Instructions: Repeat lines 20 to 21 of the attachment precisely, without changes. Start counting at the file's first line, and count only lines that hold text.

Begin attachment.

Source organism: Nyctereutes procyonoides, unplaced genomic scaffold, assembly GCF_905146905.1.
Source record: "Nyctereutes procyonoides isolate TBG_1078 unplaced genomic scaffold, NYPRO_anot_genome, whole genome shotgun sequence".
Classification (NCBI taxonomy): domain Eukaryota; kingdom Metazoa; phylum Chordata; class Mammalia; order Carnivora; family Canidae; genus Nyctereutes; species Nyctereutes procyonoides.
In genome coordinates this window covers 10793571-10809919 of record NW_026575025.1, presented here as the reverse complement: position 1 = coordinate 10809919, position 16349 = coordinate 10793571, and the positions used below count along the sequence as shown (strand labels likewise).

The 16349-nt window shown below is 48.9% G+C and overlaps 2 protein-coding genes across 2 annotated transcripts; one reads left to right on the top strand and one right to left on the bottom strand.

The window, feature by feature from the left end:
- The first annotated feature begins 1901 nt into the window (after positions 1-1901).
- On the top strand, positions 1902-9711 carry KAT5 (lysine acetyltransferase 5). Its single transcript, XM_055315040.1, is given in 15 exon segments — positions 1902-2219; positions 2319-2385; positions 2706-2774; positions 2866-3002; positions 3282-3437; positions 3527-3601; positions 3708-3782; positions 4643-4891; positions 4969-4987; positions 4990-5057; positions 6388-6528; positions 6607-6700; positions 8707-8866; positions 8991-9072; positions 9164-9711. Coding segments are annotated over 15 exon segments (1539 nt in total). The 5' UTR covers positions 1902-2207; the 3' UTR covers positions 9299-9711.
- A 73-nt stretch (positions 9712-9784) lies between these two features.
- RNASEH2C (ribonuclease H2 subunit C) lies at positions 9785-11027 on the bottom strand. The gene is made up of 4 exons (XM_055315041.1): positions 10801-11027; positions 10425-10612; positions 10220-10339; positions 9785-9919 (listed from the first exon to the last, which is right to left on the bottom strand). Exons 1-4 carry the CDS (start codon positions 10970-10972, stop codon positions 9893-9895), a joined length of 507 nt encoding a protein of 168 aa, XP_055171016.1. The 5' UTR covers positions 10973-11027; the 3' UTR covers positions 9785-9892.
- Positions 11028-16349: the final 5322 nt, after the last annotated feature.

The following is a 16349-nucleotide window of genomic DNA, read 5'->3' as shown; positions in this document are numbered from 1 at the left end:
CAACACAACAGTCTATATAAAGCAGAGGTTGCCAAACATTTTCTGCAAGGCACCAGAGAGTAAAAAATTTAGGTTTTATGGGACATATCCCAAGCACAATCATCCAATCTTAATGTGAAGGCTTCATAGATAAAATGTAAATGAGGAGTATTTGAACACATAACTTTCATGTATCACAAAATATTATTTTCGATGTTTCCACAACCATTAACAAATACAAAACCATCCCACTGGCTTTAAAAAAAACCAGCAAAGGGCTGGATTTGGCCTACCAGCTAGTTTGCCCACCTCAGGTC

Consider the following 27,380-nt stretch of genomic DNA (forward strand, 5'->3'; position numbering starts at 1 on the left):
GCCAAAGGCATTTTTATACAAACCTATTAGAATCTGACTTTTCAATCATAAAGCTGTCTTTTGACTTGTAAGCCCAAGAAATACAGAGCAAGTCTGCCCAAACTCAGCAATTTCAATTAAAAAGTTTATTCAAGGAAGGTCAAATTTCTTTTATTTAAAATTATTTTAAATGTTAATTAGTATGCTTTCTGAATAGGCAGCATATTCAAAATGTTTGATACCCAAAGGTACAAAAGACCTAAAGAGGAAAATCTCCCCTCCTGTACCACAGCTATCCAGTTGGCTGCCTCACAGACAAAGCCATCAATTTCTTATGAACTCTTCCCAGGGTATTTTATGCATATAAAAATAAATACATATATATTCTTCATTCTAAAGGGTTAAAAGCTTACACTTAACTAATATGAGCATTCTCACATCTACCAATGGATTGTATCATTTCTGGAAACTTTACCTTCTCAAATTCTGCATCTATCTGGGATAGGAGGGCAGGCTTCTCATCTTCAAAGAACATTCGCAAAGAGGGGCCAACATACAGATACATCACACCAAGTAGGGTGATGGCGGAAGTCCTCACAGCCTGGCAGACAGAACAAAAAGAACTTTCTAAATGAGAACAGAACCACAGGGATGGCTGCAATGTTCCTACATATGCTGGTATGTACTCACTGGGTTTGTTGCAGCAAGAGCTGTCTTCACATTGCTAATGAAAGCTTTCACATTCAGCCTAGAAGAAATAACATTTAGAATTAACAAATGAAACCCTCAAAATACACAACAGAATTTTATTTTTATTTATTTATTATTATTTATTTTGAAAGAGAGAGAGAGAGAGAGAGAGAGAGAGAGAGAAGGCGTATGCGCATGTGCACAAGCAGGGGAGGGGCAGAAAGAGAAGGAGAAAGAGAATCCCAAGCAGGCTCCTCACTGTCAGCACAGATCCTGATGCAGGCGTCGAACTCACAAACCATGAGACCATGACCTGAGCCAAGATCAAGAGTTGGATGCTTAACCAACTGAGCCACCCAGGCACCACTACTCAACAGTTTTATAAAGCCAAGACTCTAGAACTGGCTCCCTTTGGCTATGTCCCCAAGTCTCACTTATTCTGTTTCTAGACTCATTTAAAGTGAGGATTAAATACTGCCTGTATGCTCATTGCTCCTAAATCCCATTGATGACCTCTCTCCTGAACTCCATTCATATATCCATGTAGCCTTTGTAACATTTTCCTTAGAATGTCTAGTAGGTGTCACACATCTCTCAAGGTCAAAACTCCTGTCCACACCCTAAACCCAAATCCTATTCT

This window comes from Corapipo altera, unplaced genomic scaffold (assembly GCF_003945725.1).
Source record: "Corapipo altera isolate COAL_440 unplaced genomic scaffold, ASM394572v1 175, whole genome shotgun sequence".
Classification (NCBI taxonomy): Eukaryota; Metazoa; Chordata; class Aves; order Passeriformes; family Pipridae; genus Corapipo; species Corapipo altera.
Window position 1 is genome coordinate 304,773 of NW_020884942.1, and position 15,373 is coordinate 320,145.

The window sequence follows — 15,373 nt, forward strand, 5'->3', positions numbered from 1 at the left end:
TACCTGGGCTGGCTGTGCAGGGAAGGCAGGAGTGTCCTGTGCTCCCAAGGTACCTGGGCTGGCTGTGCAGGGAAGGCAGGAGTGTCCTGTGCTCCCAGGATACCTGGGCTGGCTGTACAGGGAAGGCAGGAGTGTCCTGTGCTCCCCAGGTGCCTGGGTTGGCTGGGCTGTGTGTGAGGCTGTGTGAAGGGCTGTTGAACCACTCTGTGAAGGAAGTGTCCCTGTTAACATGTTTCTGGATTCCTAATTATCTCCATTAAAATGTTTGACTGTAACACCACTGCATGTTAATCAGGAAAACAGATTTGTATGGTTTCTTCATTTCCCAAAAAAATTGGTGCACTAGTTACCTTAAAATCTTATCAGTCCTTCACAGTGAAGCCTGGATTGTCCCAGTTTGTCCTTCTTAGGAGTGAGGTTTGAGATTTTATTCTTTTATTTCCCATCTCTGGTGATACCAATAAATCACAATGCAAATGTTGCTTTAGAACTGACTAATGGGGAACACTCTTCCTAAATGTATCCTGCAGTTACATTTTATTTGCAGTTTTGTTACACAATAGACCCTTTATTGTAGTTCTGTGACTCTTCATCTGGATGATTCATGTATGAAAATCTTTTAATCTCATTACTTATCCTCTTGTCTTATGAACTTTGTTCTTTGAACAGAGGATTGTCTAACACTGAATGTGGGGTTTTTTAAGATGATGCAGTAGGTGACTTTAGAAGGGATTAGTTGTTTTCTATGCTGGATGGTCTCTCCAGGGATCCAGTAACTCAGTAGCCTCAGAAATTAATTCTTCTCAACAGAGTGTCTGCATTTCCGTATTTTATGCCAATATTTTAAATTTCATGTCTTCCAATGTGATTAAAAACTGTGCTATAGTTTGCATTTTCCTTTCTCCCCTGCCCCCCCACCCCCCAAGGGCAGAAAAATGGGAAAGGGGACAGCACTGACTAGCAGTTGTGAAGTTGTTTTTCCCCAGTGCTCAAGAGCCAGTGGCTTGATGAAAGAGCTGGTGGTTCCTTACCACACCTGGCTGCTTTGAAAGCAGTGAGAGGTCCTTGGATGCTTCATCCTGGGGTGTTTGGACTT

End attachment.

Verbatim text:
The window sequence follows — 15,373 nt, forward strand, 5'->3', positions numbered from 1 at the left end:
TACCTGGGCTGGCTGTGCAGGGAAGGCAGGAGTGTCCTGTGCTCCCAAGGTACCTGGGCTGGCTGTGCAGGGAAGGCAGGAGTGTCCTGTGCTCCCAGGATACCTGGGCTGGCTGTACAGGGAAGGCAGGAGTGTCCTGTGCTCCCCAGGTGCCTGGGTTGGCTGGGCTGTGTGTGAGGCTGTGTGAAGGGCTGTTGAACCACTCTGTGAAGGAAGTGTCCCTGTTAACATGTTTCTGGATTCCTAATTATCTCCATTAAAATGTTTGACTGTAACACCACTGCATGTTAATCAGGAAAACAGATTTGTATGGTTTCTTCATTTCCCAAAAAAATTGGTGCACTAGTTACCTTAAAATCTTATCAGTCCTTCACAGTGAAGCCTGGATTGTCCCAGTTTGTCCTTCTTAGGAGTGAGGTTTGAGATTTTATTCTTTTATTTCCCATCTCTGGTGATACCAATAAATCACAATGCAAATGTTGCTTTAGAACTGACTAATGGGGAACACTCTTCCTAAATGTATCCTGCAGTTACATTTTATTTGCAGTTTTGTTACACAATAGACCCTTTATTGTAGTTCTGTGACTCTTCATCTGGATGATTCATGTATGAAAATCTTTTAATCTCATTACTTATCCTCTTGTCTTATGAACTTTGTTCTTTGAACAGAGGATTGTCTAACACTGAATGTGGGGTTTTTTAAGATGATGCAGTAGGTGACTTTAGAAGGGATTAGTTGTTTTCTATGCTGGATGGTCTCTCCAGGGATCCAGTAACTCAGTAGCCTCAGAAATTAATTCTTCTCAACAGAGTGTCTGCATTTCCGTATTTTATGCCAATATTTTAAATTTCATGTCTTCCAATGTGATTAAAAACTGTGCTATAGTTTGCATTTTCCTTTCTCCCCTGCCCCCCCACCCCCCAAGGGCAGAAAAATGGGAAAGGGGACAGCACTGACTAGCAGTTGTGAAGTTGTTTTTCCCCAGTGCTCAAGAGCCAGTGGCTTGATGAAAGAGCTGGTGGTTCCTTACCACACCTGGCTGCTTTGAAAGCAGTGAGAGGTCCTTGGATGCTTCATCCTGGGGTGTTTGGACTT